Since last April, Canada has known the August 31 deadline for the U.S. troop withdrawal. But we procrastinated and followed the U.S. lead in not allowing enough time to rescue Canadians and the thousands of Afghans who worked closely with our allies in the costly campaign to prevent Afghanistan from becoming a terrorist haven.
Now, Canada’s last plane to rescue those trying to escape death or torture and abuse has left Kandahar, abandoning the terrified women, men and children on the tarmac or hiding in their homes or safe places.
It is a national embarrassment and a humanitarian disaster.
As Canadians, we have a right and a duty to ask who in the federal government was managing the Afghan file when the decision was made on how and when to rescue our citizens and people who have helped us over the past many years.
Was it perhaps at a time when media and political frenzy was concentrated on allegations of sexual misconduct in our military? Government leaders scrambled to put out that fire, morale among the rank and file was in free fall, and our top military brass were falling and being replaced like bowling pins.
Early response to the pandemic was haphazard and slow (remember the Chinese vaccine deal that fell through) and was a major distraction from other issues.
Similarly, did election planning siphon off government time and effort that could have forecast and avoided the debacle in Afghanistan?
We can only weep at the sight of thousands of women, children, and men begging for Canadian help to escape certain abuse, torture and probable death at the hands of the evil Taliban (suitably referred to as “a gang of medieval psychopaths” by one columnist).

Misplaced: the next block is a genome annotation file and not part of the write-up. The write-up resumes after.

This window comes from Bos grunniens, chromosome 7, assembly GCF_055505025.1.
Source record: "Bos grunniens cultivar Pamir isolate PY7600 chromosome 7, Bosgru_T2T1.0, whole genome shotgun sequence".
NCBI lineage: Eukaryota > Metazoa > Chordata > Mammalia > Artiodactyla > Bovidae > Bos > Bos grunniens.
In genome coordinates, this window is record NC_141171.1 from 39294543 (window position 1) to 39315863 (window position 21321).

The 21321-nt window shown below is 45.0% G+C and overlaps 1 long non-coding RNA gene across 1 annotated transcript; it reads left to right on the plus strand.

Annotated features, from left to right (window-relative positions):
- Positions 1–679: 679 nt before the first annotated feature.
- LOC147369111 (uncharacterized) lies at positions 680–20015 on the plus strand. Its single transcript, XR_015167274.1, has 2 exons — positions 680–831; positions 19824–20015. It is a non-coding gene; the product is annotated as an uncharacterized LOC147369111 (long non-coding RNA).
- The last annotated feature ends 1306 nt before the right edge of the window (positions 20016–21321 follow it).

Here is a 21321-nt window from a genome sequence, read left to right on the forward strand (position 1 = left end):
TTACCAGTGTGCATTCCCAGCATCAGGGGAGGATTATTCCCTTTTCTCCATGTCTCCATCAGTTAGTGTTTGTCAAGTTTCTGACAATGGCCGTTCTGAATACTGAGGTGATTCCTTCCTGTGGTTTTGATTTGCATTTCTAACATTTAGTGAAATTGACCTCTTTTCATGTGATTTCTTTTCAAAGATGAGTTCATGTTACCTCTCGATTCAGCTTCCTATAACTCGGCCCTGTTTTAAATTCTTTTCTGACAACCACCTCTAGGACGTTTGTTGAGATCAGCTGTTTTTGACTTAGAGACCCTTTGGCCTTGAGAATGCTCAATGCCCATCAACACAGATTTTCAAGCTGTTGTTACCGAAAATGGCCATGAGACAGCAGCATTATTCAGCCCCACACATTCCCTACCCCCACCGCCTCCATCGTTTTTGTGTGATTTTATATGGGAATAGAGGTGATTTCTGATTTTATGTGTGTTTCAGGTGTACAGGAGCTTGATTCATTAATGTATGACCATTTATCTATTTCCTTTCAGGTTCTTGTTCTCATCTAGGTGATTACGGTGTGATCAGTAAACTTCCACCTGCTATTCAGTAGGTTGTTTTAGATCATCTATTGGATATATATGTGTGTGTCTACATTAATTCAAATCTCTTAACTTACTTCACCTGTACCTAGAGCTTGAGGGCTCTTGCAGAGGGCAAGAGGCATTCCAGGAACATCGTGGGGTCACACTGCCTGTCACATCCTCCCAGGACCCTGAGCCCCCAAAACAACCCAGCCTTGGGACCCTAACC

The women and men who for years have helped our military, diplomatic corps and humanitarian aid workers in Afghanistan cried out for help and according to all reports what they were given were promises, emails and bureaucratic documents to fill out.
While countries like Britain, French, Germany, and the U.S. sent buses and helicopters to transport their people to waiting planes, Canada closed its embassy and evacuated the staff.
Families with members ranging from infants to frail elderly stood for hours in lineups in blistering heat and waded in a canal filled with raw sewage, calling to Canadian military personnel and begging them to look at the useless documents they clutched in their hands.
Messages coming from the desperate are beyond belief in their horror, fear and desperation.
In earlier times the horror would be concealed. Today, cell phones provide the world with a window into this cauldron of misery.
Excellent reporting is coming from Canadians here at home like Kevin Newman, a retired and highly respected journalist for both Global and CTV networks, who covered Afghanistan for years. He remains in close contact with Afghans and his writing for The Line, an online news provider, has been bone chilling.